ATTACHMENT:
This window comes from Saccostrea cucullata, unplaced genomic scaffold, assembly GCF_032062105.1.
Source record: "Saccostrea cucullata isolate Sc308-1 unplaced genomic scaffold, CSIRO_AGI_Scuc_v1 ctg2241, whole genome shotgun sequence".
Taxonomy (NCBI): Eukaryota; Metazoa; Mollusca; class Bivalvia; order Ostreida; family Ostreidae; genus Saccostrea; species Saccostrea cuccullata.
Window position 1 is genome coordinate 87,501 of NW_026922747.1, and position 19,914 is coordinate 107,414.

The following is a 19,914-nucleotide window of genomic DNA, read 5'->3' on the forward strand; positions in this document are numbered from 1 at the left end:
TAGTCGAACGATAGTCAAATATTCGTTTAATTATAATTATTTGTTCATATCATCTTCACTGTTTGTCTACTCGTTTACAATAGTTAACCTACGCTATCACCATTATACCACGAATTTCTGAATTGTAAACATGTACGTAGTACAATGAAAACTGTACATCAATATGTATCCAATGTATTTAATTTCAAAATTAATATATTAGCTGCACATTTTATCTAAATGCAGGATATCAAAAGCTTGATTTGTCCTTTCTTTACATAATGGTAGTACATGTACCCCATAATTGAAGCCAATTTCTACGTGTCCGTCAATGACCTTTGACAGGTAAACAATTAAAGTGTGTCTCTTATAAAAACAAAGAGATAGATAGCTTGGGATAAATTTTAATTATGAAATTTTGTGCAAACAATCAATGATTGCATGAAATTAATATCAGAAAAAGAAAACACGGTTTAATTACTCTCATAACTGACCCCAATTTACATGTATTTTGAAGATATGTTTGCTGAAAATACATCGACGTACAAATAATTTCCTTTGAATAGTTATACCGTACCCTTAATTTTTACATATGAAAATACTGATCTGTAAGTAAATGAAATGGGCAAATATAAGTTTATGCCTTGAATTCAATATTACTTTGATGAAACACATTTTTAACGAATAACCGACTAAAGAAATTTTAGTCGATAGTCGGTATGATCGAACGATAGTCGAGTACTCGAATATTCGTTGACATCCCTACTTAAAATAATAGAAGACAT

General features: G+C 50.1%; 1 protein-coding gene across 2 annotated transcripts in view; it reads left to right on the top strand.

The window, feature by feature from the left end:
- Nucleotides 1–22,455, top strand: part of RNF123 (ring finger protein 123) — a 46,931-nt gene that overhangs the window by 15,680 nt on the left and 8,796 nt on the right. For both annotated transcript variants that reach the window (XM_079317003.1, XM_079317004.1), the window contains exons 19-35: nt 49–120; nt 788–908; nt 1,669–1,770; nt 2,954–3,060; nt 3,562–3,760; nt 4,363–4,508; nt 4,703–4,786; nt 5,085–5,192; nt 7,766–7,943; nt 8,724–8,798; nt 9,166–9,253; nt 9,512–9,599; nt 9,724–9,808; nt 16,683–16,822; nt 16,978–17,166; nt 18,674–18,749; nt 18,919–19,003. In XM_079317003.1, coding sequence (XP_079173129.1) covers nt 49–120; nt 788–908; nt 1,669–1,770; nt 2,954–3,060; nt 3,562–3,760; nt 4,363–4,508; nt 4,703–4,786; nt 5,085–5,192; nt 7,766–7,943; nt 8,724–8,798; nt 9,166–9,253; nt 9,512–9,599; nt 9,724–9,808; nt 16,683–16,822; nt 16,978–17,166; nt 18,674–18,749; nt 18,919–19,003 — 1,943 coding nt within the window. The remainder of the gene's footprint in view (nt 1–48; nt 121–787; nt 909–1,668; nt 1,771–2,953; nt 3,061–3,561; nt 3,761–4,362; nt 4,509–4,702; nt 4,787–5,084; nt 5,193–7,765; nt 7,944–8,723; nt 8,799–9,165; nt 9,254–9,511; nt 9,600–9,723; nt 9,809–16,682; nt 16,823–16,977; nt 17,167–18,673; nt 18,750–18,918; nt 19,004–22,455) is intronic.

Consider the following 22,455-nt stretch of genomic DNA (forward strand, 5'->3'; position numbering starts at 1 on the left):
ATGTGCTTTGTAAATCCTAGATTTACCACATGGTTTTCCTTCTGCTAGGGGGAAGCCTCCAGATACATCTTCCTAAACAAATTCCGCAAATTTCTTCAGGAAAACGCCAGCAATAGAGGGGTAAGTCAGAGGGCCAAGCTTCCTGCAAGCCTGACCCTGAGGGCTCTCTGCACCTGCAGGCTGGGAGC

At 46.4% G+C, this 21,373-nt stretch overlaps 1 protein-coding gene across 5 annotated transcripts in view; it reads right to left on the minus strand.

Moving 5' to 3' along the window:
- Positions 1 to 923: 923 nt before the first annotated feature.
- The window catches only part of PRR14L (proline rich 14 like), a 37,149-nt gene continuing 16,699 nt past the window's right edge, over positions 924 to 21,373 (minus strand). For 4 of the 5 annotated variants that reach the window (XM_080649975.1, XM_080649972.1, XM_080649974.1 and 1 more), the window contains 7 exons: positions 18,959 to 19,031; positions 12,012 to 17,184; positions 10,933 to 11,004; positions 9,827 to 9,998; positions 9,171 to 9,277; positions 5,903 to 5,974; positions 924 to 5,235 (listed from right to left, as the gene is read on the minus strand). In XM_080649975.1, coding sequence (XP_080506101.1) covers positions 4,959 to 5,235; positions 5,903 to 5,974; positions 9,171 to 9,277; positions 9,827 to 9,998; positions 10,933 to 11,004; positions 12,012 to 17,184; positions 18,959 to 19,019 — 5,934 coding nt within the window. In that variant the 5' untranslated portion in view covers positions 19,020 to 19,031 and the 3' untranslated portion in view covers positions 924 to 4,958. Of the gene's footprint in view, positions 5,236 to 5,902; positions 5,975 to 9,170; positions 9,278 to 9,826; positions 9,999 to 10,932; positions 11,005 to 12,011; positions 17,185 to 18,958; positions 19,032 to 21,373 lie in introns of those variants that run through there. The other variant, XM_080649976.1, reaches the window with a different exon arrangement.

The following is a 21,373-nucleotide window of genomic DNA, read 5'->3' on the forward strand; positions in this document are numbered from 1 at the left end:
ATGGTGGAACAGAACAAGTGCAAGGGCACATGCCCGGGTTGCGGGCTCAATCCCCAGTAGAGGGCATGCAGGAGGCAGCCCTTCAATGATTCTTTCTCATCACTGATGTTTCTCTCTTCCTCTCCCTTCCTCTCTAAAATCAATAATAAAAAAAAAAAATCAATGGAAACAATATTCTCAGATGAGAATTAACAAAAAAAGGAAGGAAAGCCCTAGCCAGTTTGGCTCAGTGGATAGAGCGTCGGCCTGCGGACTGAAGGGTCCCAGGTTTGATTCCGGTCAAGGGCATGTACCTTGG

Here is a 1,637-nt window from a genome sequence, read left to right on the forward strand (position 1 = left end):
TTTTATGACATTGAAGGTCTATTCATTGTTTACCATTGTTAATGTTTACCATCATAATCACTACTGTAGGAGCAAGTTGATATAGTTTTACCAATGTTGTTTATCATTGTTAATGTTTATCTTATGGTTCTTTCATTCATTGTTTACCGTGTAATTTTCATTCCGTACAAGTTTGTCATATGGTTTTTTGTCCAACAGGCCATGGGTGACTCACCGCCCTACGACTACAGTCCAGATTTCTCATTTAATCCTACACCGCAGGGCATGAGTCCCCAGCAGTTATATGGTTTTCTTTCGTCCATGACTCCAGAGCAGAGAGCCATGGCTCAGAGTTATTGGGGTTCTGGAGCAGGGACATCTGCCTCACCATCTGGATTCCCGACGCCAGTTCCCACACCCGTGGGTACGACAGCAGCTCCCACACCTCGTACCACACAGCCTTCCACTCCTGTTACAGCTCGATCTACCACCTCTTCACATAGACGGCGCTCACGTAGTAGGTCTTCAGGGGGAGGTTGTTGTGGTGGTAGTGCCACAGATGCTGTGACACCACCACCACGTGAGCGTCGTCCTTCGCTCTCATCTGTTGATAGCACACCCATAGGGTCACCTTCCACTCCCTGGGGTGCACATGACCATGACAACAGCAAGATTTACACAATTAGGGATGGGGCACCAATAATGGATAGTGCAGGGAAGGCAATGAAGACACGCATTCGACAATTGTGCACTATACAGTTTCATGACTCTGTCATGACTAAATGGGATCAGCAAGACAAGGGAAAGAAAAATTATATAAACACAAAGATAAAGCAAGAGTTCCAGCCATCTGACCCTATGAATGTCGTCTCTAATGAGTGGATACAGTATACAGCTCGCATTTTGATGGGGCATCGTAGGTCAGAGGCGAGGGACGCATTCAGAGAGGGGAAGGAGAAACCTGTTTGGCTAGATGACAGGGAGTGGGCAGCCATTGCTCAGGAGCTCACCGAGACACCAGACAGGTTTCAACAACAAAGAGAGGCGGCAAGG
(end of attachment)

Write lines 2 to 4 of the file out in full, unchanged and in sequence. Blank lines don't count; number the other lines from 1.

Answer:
Source record: "Saccostrea cucullata isolate Sc308-1 unplaced genomic scaffold, CSIRO_AGI_Scuc_v1 ctg2241, whole genome shotgun sequence".
Taxonomy (NCBI): Eukaryota; Metazoa; Mollusca; class Bivalvia; order Ostreida; family Ostreidae; genus Saccostrea; species Saccostrea cuccullata.
Window position 1 is genome coordinate 87,501 of NW_026922747.1, and position 19,914 is coordinate 107,414.